What became of the little band that couldn’t? Obscured from mainstream popularity for so many years due to the overwhelming excess of British indie guitar bands, The Maccabees seem to have finally found their spotlight. It has been seven years since the release of their debut single, yet for so long they were relegated to second-tier status, forever a bridesmaid to the wittier Arctic Monkeys, the edgier Bloc Party and the more bombastic Kaiser Chiefs.
But how things change, seven years later the media is proclaiming the death of British Indie, Alex Turner has traded in his Sheffield roots for Joshua Tree hallucinogens, Kele has gone dubstep and the Kaiser Chiefs have simply ran out of choruses; what a fantastic time for The Maccabees to release an album as good as Given To The Wild.
On the eve of their first ever Australian tour Tonedeaf chats to Felix White, interrupting his marathon of The Wire. As he enjoys a drink in his South London apartment, Felix admits, “This show is blowing my mind. I seriously think I am addicted.”
From magazine covers to BBC Radio 1 hype to selling out the O2 arena, Felix is candid in reflecting on how the band has finally broken through into popular consciousness. “It feels like we have slowly gotten both bigger and better. Not that I think any of our records are shit but I mean that we were never one of those bands that got huge from our first album. I honestly do think that this is our best album and I think we were fortunate that we were allowed to develop over 7-8 years instead of being overnight sensations and have all the expectation that comes with that.
“Over the years we have all become a lot more aware of the mechanics of production and I guess we were conscious of developing. All the great bands developed through their career, like Blur or The Smiths and if you don’t grow your sound that indie garage rock tag can follow you forever.”
Given To The Wild debuted at #4 on the U.K album chart, their highest chart position yet, quite an accomplishment considering they did it at a time when Adele had decided to set up camp at the top of the chart for a few years. Unlike the chav global superstar though, the fans of The Maccabees have come from relentless touring of their first album, Colour It In and their 2009 release Wall to Arms and for Felix it feels like it is all finally paying dividends in an overcrowded Britpop market. “I’ve noticed different people in the audience but I love that we are reaching out to new crowds, we’re now able to tour smaller cities as well, not just Manchester, Liverpool and London, so it is amazing to play gigs in towns that don’t have live music every weekend. Maybe they value it more.”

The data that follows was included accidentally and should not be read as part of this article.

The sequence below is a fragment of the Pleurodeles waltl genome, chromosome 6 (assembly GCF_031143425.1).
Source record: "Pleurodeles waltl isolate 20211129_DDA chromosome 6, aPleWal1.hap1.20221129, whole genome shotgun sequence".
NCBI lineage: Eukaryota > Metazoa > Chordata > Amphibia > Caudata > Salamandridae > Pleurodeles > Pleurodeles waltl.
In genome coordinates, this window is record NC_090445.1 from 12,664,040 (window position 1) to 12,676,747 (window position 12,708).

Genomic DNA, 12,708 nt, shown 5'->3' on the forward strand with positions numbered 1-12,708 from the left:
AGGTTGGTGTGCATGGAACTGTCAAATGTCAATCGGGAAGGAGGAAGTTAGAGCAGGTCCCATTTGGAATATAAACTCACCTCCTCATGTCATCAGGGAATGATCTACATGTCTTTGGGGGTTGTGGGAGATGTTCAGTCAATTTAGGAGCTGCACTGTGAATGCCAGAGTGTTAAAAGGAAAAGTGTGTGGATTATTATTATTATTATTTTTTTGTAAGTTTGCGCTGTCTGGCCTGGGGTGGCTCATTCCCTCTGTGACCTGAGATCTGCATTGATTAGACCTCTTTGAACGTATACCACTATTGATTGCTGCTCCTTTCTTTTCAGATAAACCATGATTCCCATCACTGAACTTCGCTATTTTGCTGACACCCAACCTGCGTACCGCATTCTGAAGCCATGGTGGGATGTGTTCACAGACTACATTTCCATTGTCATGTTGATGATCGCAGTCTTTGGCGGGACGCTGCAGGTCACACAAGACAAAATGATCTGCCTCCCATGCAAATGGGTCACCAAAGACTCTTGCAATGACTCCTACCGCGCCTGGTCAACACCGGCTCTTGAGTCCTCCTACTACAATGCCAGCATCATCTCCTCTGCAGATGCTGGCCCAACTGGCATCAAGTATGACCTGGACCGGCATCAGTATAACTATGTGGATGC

This recent exploration of grounds usually untouched by festival-headlining bands also influenced their decision to tour Australia on the regionally based Groovin’ In The Moo circuit and the excitement is in Felix’s voice when discussing the impending tour. “We have been so envious of other bands around us that have been able to tour Australia, they always come back with the best stories and memories and for awhile we really felt like we were missing out. So the opportunity is not lost on us. I’ve always wanted to visit Australia from watching the Aussie cricket team as a kid, so I don’t think any of us will be spending too much time in the hotel room when we get down there.”
Groovin’ In The Moo is only one festival in the schedule of the band in 2012 and a looming headline set on the second night of Reading & Leeds Festival this year is an obvious milestone. “My 15 year old self is still mind-blown that we will be headlining, you think of all the seminal performances that Reading and Leeds have staged like Nirvana and Rage Against The Machine, I still can’t believe it.”
A part of the band’s recent commercial and critical success can be attributed to the jump in complexity their songwriting has taken on their latest album. They have evolved from their 2 minute garage pop like ‘Toothpaste Kisses’ to the darker, more progressive ‘Forever I’ve Known’, a cut from their latest album that clocks in just less than five and a half minutes.
Felix is keen to attribute their growth to a change in the band’s approach to songwriting. “Writing has gone from us thrashing out songs to us allowing individuals to write separate from the band. This way we don’t compromise our ideas as much and it has given everyone a lot more freedom to explore sounds. It is has been empowering to create different atmospheres and bring together multiple ideas, something I thought we were able to do on ‘Pelican.’”
It’s interesting to wonder whether a band would still enjoy playing their older tracks or, as many do, find they’ve outgrown them. A track like ‘X-Ray’ seems to be vintage Britpop now. “I still love ‘X-Ray’, man, I think we’ve developed as lyric writers a lot since then, but I still love it, it has so much going on in 2 minutes, and that’s what teenage rock and roll is all about isn’t it? When we play sets, we are starting with a lot of new stuff, but by the time we play it, which is usually towards the end, the crowd really gets into it.”
The fact that the British band includes all three White brothers when touring will inevitably lead to that dreaded O word coming up in conversation. And the mere mention of Oasis leads to a nervous chuckle from The Maccabees guitarist. “It’s funny being in a band with your brother. It goes beyond beers and having a laugh, you know? I think sometimes we don’t need to say something for the other to understand it and then sometimes we don’t speak for a week. But Oasis? Oh, no, no, no,” he laughs, “I’m not going there, man. I love my brothers, and I’m sure the Gallaghers do too, but no
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